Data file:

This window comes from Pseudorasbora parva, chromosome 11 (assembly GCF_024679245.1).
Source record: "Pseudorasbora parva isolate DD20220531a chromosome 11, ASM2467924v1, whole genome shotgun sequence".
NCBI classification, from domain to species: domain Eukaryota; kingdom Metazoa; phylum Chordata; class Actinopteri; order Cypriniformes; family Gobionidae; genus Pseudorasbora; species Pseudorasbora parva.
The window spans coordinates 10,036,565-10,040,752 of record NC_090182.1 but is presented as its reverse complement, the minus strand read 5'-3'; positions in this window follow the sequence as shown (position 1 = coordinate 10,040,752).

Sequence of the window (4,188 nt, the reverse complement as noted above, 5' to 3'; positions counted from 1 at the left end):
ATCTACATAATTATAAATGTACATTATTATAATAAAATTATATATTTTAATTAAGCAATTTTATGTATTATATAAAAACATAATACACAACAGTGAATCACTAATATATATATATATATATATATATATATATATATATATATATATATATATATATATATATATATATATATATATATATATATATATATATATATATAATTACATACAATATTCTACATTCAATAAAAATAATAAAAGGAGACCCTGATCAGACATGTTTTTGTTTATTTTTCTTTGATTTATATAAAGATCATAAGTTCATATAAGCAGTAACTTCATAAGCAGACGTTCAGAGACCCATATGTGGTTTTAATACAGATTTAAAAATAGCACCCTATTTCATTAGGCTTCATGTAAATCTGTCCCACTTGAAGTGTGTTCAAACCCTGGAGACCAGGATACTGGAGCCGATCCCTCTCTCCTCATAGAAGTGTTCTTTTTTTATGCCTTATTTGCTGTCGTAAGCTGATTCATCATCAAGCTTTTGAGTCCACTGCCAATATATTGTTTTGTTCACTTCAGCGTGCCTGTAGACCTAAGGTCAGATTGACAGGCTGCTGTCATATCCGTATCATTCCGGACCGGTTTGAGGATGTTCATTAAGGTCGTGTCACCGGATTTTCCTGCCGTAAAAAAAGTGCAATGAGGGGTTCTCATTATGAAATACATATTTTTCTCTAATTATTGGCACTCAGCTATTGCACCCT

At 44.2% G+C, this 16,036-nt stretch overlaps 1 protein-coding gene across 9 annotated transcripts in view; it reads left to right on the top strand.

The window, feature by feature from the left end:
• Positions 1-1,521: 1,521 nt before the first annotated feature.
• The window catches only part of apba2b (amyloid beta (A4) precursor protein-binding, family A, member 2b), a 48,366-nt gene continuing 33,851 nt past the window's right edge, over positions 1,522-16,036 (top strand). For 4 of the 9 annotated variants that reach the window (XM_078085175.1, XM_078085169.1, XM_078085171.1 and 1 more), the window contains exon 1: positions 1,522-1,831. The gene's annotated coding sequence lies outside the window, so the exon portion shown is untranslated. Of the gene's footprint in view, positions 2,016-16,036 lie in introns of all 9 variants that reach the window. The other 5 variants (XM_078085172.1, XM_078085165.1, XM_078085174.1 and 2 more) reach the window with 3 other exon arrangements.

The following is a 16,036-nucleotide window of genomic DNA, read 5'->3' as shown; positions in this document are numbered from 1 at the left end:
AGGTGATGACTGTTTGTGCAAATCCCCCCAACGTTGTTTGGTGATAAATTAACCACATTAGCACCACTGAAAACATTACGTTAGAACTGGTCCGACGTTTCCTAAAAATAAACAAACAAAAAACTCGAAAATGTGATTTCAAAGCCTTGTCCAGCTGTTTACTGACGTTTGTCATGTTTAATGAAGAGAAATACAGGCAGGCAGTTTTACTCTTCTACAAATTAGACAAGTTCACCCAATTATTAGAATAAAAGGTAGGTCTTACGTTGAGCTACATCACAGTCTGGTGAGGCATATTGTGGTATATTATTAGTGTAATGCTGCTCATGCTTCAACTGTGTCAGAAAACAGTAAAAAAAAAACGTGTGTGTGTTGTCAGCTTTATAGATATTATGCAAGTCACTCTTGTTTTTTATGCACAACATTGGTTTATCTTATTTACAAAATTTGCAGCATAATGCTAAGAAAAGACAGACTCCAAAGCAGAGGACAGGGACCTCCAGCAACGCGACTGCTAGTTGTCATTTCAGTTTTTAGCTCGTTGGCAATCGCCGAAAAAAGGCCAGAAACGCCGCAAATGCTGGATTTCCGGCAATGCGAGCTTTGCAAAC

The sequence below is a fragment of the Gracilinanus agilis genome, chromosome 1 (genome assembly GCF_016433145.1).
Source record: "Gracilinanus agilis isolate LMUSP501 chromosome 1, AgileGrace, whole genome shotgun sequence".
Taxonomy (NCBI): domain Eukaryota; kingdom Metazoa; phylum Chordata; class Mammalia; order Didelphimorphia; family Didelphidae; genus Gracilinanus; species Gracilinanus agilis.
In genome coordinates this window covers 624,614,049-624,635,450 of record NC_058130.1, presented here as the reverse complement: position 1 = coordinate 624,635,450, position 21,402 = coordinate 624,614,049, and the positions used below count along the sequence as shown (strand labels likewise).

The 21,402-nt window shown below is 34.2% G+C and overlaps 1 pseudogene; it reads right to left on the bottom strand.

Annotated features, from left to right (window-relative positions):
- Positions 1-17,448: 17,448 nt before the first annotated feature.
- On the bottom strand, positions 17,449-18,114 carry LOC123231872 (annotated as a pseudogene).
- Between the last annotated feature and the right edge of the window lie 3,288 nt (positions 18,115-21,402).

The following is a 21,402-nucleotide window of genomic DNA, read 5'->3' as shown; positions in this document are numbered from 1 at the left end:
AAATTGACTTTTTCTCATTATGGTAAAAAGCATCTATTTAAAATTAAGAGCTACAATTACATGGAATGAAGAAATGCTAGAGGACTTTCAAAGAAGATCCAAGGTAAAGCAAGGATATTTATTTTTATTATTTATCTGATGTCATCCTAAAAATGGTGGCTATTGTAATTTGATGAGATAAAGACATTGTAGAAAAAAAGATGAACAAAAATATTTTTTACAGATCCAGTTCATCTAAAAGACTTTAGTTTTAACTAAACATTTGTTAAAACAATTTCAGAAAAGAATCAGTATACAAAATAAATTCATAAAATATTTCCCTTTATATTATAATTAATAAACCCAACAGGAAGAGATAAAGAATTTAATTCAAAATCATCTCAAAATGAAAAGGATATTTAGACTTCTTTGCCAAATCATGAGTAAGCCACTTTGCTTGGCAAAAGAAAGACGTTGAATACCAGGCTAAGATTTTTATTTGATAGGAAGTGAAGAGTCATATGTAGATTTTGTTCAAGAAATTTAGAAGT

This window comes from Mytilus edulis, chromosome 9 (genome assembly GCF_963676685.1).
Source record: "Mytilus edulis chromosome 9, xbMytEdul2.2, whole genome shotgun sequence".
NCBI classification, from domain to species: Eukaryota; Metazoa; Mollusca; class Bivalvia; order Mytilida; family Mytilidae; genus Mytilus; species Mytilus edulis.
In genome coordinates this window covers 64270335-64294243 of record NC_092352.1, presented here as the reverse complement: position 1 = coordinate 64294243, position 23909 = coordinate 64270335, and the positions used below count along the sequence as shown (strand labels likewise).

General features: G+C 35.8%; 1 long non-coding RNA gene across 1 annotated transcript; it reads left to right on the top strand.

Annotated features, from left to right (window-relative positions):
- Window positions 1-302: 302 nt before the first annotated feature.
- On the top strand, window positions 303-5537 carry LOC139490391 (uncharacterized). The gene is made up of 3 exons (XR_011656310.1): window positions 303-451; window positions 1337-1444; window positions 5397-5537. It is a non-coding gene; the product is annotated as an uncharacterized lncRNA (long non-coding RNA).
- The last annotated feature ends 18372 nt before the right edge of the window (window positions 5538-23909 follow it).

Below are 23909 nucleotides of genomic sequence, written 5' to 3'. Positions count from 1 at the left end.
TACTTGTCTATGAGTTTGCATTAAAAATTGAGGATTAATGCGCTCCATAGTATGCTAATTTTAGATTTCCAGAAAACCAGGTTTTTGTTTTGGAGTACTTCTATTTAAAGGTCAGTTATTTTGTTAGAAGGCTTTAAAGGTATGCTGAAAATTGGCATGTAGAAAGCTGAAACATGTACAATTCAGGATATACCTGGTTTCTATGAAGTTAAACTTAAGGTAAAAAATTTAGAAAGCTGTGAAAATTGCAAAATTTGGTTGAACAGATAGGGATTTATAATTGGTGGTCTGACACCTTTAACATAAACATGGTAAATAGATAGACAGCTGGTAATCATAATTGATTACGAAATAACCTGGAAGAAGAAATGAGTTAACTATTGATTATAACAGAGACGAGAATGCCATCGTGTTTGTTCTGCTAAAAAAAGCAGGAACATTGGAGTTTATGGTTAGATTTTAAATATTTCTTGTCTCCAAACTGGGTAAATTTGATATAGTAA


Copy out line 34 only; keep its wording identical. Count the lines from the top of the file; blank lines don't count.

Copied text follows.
TACTTGTCTATGAGTTTGCATTAAAAATTGAGGATTAATGCGCTCCATAGTATGCTAATTTTAGATTTCCAGAAAACCAGGTTTTTGTTTTGGAGTACTTCTATTTAAAGGTCAGTTATTTTGTTAGAAGGCTTTAAAGGTATGCTGAAAATTGGCATGTAGAAAGCTGAAACATGTACAATTCAGGATATACCTGGTTTCTATGAAGTTAAACTTAAGGTAAAAAATTTAGAAAGCTGTGAAAATTGCAAAATTTGGTTGAACAGATAGGGATTTATAATTGGTGGTCTGACACCTTTAACATAAACATGGTAAATAGATAGACAGCTGGTAATCATAATTGATTACGAAATAACCTGGAAGAAGAAATGAGTTAACTATTGATTATAACAGAGACGAGAATGCCATCGTGTTTGTTCTGCTAAAAAAAGCAGGAACATTGGAGTTTATGGTTAGATTTTAAATATTTCTTGTCTCCAAACTGGGTAAATTTGATATAGTAA